It is our belief that in most cases people commit suicide because of an underlying disorder, a mental disorder or, in the case of Aspergers, a developmental disorder. It is very difficult to convey this without stigmatizing people who have those disorders.
That's because it is a stigmatizing, biased belief.
I think anyone who takes seriously the idea that people with Asperger's syndrome should be safe at school or have a place in the world would immediately see the bigotry in this article.
So it pained me tremendously that Ta-Nehisi Coates, who is one of my favorite writers, could not see it, and recommended it without reservation. He does not see that she matches perfectly the formulation of bias I recently quoted him as giving on Up with Chris Hayes:
Absolute sympathy for some people, and absolute skepticism for others.
Emily Bazelon shows absolute sympathy for the people accused of playing a role in the suicides of other people. She shows absolute skepticism to people like Tyler Long. She fails to notice that the school district references the money his special education cost the general population and uses that to suggest that he could not have been a victim of discrimination because he is a member of a privileged group-- that's the thinking of people who would argue that Affirmative Action proves that African Americans are members of a privileged group, and, thus, racism cannot exist.
And Mr. Coates, who I respect tremendously, holds that up as a model to his readers. He was more eloquent than anyone else for me on the smearing of Trayvon Martin after his death, but he fails to see that Ms. Bazelon's career is based largely on finding the equivalent of that irrelevant empty marijuana bag, and letting everyone know it was in the backpack of some kid who killed himself.
Mr. Coates recently asked his readers why it is that white people think that any accusation of racism means that the accuser is saying the person doing a racist thing is all bad. I think one of the reasons is that they have not had an experience I have often had as a gay person and as autistic person, that I think people who are members of ethnic minorities often have, and that I have today with Mr. Coates: I know he is good, I know he is smart, and I know he thinks I am less than him.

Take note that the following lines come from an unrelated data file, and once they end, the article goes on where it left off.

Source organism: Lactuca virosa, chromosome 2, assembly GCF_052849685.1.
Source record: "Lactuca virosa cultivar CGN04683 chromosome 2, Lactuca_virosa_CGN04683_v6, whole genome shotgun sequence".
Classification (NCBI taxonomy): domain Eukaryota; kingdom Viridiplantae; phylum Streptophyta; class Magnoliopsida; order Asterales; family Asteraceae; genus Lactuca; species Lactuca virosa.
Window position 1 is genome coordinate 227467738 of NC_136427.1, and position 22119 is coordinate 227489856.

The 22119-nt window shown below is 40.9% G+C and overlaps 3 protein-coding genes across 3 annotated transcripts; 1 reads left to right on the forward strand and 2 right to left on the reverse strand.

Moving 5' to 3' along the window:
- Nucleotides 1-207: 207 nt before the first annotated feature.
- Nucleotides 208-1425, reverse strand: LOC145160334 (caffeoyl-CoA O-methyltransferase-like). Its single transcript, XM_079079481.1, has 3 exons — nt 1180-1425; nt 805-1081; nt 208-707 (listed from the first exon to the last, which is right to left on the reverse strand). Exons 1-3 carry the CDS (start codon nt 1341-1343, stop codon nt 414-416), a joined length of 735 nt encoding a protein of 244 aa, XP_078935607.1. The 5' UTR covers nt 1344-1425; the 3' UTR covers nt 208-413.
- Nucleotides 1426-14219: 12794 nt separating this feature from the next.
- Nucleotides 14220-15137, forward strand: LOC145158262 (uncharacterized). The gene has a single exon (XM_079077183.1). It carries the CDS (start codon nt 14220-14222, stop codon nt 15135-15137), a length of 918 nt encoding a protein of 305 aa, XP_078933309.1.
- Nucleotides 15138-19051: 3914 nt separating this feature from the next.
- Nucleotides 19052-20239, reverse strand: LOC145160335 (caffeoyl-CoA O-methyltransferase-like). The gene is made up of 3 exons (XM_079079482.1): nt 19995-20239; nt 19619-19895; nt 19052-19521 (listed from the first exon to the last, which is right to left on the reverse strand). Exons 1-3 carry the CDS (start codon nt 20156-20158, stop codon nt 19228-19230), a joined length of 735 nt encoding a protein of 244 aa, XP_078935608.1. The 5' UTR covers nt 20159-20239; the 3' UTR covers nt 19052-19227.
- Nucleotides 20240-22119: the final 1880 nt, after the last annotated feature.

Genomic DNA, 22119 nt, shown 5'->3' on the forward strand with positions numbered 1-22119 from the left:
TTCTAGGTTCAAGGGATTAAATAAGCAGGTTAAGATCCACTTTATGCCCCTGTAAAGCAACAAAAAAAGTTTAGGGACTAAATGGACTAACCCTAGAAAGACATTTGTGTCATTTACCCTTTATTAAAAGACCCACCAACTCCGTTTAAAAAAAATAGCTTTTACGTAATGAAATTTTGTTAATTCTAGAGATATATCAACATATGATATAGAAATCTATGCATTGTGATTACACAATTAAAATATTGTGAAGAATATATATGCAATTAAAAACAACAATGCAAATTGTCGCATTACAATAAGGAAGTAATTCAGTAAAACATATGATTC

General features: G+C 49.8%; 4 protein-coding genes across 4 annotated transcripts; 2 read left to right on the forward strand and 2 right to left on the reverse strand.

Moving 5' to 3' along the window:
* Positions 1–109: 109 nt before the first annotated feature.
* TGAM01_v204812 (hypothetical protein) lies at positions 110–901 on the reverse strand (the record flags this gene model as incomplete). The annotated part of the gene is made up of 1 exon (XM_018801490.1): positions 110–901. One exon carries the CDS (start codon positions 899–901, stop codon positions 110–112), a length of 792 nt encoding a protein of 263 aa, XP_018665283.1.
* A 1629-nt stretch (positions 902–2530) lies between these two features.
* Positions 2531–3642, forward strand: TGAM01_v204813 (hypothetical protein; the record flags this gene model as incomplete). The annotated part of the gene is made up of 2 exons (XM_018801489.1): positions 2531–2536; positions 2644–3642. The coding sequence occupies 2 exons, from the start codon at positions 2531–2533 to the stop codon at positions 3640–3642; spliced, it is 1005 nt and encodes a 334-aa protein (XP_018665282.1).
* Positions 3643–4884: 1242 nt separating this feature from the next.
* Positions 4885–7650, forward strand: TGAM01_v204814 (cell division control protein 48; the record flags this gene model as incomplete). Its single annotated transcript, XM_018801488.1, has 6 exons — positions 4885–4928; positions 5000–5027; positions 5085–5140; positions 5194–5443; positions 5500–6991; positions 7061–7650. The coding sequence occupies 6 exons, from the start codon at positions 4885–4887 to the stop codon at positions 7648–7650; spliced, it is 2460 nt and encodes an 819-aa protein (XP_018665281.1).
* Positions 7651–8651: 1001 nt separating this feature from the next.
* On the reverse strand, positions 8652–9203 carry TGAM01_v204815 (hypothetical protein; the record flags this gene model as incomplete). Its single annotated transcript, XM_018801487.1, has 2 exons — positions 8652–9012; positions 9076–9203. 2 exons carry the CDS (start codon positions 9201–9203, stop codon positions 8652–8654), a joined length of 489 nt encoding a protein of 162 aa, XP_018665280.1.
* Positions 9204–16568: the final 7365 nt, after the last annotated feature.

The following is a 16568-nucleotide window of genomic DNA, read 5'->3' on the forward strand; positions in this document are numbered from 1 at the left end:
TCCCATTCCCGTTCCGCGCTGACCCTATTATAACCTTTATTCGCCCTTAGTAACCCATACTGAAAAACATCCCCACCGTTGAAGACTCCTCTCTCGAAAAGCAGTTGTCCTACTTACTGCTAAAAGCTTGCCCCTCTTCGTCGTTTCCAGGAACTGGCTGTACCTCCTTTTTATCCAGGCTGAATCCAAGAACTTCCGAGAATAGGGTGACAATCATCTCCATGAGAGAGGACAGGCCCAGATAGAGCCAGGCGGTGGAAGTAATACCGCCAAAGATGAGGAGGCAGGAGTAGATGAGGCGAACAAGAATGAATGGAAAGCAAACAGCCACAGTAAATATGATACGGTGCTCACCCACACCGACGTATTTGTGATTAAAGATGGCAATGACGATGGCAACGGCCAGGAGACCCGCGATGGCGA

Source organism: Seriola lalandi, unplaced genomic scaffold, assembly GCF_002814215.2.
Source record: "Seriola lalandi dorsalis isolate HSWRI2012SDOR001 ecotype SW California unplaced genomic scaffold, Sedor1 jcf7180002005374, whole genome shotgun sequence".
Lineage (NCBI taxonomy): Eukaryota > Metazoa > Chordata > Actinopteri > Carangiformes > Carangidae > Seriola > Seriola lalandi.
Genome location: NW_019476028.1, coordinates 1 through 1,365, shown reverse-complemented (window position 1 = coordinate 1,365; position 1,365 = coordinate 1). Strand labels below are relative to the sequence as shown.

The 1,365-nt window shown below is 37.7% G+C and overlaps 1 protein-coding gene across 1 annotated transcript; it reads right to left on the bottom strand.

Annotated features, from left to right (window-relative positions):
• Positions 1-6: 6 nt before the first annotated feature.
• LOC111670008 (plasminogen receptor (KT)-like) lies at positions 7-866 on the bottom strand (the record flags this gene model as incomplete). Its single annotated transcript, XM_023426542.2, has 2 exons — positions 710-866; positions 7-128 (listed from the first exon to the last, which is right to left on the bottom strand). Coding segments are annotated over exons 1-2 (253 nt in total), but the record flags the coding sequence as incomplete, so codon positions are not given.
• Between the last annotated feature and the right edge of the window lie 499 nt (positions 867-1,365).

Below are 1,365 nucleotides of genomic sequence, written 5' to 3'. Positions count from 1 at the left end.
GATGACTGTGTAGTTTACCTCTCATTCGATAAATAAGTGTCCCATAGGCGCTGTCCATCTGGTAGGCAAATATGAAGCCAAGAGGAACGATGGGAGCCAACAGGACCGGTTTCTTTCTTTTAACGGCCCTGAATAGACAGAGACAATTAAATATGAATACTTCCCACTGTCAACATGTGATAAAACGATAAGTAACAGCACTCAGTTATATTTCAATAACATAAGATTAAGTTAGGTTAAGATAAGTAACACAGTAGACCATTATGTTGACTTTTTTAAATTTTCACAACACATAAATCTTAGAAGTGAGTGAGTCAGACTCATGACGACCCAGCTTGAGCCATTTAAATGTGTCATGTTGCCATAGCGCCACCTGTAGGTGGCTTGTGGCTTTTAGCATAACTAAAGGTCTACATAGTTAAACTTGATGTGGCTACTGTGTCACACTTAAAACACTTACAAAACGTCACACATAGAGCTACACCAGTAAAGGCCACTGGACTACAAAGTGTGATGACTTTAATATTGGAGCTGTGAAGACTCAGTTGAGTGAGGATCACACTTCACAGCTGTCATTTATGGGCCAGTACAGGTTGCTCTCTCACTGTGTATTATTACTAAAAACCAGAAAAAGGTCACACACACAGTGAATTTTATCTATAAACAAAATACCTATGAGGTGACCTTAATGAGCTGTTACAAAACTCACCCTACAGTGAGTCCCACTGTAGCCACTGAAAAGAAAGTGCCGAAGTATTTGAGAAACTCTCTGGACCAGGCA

I have been thinking a lot about Trayvon Martin this week (If you aren't familiar with the case, please start by watching the clip from the Chris Hayes show embedded below). One reason I've been thinking about Trayvon is the danger that our own autistic men of color face. Most recently, Stephon Watts was killed by police for attacking them with what his family says was a butter knife. Ernest Vassell was killed by police last year for carrying a toy gun.
I especially wanted to show the above sequence from Melissa Harris-Perry, which features young black men reacting to the tragedy. They are the people I am most interested in hearing from, just as I want most to hear from autistic people about events that affect us.
After the jump, I also include a clip from my favorite MSNBC show, Up With Chris Hayes. One of the other reasons I've been thinking about Trayvon Martin so much this week is that Ta-Nehisi Coates, my current favorite writer on the web, has been writing brilliantly and passionately about him. Coates appeared on Hayes' show yesterday to discuss the case, and the entire panel ended up talking about bias in a very nuanced and intelligent way that I wish we could bring to similar discussions about autism.